316 Beacon was not listed in the 1904 Blue Book.

On January 12, 1904, 316 Beacon was purchased from the Tyler trust by Ada Medora (Whitney) Davis, the wife of George Gilbert Davis, a manufacturer of woolen machinery. They previously had lived at 243 Beacon.

In 1919 or 1920, they were joined at 316 Beacon by their daughter, Dorothy (Davis) Simpson, the widow of George William SImpson, and their children.  She had been widowed in November of 1918 while living at 342 Beacon, and moved to live with her parents thereafter.

George Davis died in September of 1920 and Ada Davis died in December of 1920.  Dorothy (Davis) Simpson remarried in August of 1921 to David Alexander Gardner and, after their marriage, they moved to her former home at 342 Beacon.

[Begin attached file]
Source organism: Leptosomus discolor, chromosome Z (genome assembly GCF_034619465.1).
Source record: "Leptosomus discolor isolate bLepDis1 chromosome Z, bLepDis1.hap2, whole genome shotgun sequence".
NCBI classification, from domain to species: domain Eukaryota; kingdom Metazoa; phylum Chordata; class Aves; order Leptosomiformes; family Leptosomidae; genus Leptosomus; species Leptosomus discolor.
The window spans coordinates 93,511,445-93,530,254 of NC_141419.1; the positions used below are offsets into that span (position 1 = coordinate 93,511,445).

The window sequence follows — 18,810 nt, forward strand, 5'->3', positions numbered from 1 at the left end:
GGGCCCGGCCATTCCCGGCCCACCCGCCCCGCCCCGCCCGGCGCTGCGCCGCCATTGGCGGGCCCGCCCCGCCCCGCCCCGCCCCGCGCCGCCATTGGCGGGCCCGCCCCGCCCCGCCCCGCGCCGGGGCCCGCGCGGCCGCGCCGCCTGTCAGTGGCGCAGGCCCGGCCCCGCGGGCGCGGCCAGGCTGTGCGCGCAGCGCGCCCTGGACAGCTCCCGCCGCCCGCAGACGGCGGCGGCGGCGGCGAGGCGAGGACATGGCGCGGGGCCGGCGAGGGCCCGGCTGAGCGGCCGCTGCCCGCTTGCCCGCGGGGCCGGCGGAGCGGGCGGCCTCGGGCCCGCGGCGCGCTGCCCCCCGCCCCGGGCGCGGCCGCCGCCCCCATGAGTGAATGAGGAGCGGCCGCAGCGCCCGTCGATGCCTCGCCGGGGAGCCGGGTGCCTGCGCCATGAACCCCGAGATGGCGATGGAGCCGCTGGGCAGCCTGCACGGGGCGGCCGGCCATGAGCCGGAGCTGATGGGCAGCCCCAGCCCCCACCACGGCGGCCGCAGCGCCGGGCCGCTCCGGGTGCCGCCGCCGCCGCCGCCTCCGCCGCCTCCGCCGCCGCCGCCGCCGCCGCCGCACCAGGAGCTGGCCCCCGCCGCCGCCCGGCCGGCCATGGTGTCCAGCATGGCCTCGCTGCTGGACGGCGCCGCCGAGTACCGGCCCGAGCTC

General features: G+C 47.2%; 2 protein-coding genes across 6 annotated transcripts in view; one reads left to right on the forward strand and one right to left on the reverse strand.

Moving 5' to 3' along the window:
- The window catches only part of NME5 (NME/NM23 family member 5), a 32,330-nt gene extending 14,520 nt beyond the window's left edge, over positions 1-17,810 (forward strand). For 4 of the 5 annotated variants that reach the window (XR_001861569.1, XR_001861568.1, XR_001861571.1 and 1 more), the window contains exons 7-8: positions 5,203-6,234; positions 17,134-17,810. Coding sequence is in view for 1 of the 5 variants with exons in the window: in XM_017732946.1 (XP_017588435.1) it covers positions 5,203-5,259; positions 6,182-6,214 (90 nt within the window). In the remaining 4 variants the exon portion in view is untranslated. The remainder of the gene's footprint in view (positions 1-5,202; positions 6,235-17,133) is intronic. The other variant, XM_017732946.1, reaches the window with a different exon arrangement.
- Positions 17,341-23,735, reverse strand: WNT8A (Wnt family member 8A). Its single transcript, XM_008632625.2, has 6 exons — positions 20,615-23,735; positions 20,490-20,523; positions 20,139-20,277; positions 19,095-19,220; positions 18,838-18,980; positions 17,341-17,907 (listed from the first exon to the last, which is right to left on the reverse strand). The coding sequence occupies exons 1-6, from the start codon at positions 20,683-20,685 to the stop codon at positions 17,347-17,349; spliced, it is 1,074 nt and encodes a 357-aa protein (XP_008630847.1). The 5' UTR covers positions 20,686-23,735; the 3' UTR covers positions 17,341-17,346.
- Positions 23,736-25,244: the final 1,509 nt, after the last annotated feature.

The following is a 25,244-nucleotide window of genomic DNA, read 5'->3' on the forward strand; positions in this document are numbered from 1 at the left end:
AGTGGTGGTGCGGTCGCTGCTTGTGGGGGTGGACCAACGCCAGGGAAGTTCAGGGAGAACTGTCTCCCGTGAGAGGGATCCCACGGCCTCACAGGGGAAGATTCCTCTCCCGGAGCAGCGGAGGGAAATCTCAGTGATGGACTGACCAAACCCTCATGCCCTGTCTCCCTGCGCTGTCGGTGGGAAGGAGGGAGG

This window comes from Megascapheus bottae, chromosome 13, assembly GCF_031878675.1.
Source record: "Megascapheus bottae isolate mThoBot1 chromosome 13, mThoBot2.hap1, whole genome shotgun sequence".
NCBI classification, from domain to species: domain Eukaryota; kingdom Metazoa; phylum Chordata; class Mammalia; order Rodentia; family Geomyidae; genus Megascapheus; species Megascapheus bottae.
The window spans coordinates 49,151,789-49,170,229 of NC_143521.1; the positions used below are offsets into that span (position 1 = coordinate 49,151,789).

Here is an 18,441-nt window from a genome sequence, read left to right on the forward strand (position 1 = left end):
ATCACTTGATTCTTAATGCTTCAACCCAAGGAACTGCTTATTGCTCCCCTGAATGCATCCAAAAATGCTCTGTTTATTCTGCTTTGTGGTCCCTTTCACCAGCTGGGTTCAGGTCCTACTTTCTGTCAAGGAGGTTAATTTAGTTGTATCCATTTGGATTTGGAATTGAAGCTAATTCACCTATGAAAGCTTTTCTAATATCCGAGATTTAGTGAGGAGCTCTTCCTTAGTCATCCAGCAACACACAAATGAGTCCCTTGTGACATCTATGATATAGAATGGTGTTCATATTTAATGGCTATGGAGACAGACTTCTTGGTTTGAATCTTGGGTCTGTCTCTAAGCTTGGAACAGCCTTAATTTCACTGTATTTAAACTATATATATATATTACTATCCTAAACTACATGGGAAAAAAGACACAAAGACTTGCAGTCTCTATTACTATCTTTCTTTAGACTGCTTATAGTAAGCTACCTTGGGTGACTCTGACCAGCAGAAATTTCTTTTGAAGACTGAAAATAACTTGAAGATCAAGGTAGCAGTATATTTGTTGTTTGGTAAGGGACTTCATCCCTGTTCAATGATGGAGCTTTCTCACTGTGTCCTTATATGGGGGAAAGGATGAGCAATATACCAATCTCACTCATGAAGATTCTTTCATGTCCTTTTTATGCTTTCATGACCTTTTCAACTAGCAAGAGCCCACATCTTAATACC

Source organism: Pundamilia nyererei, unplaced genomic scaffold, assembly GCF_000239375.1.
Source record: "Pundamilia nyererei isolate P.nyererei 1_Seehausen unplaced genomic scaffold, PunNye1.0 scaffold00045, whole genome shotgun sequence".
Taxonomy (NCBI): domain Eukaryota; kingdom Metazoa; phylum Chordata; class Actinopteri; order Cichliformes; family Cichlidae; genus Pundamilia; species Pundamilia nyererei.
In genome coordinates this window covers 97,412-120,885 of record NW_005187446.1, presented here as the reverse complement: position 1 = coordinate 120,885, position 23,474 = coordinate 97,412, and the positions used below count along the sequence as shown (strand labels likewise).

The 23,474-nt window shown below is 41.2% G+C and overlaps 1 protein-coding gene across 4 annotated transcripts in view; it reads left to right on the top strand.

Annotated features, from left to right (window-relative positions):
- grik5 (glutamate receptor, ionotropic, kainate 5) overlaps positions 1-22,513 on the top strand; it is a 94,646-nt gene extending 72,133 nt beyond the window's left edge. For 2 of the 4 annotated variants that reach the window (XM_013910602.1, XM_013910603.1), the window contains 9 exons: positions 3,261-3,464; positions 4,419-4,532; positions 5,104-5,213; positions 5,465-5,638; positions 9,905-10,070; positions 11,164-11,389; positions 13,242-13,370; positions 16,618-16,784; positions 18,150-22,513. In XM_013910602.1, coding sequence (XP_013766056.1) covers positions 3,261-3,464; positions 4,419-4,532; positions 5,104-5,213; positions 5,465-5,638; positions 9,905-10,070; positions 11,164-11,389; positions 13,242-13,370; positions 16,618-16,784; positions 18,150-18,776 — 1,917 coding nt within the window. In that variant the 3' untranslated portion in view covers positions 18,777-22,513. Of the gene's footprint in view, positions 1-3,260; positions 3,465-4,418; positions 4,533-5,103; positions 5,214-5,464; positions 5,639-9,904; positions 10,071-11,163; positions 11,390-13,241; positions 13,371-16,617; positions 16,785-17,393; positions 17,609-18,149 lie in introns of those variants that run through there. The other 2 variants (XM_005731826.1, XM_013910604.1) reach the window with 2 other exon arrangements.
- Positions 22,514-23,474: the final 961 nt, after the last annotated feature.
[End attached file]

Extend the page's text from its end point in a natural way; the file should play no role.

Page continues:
On December 12, 1921, 316 Beacon was purchased from Ada Davis’s estate by her daughter, Madeleine (Davis) Powers, the wife of Dr. George Hermann Powers, Jr., a physician and aural surgeon They previously had lived at 371 Beacon. They also maintained a home in Kennebunkport, Maine, and (from about 1933) also at Holiday Farm on Elm Street in Medfield, Massachusetts.

In August of 1927, George Powers applied for (and subsequently received) permission to construct a one-story structure at the rear of the property for a laundry and coal storage.

George Powers died in October of 1941.  Madeleine Powers continued to live at 316 Beacon until about 1946.

The house was shown as vacant in the 1947 City Directory.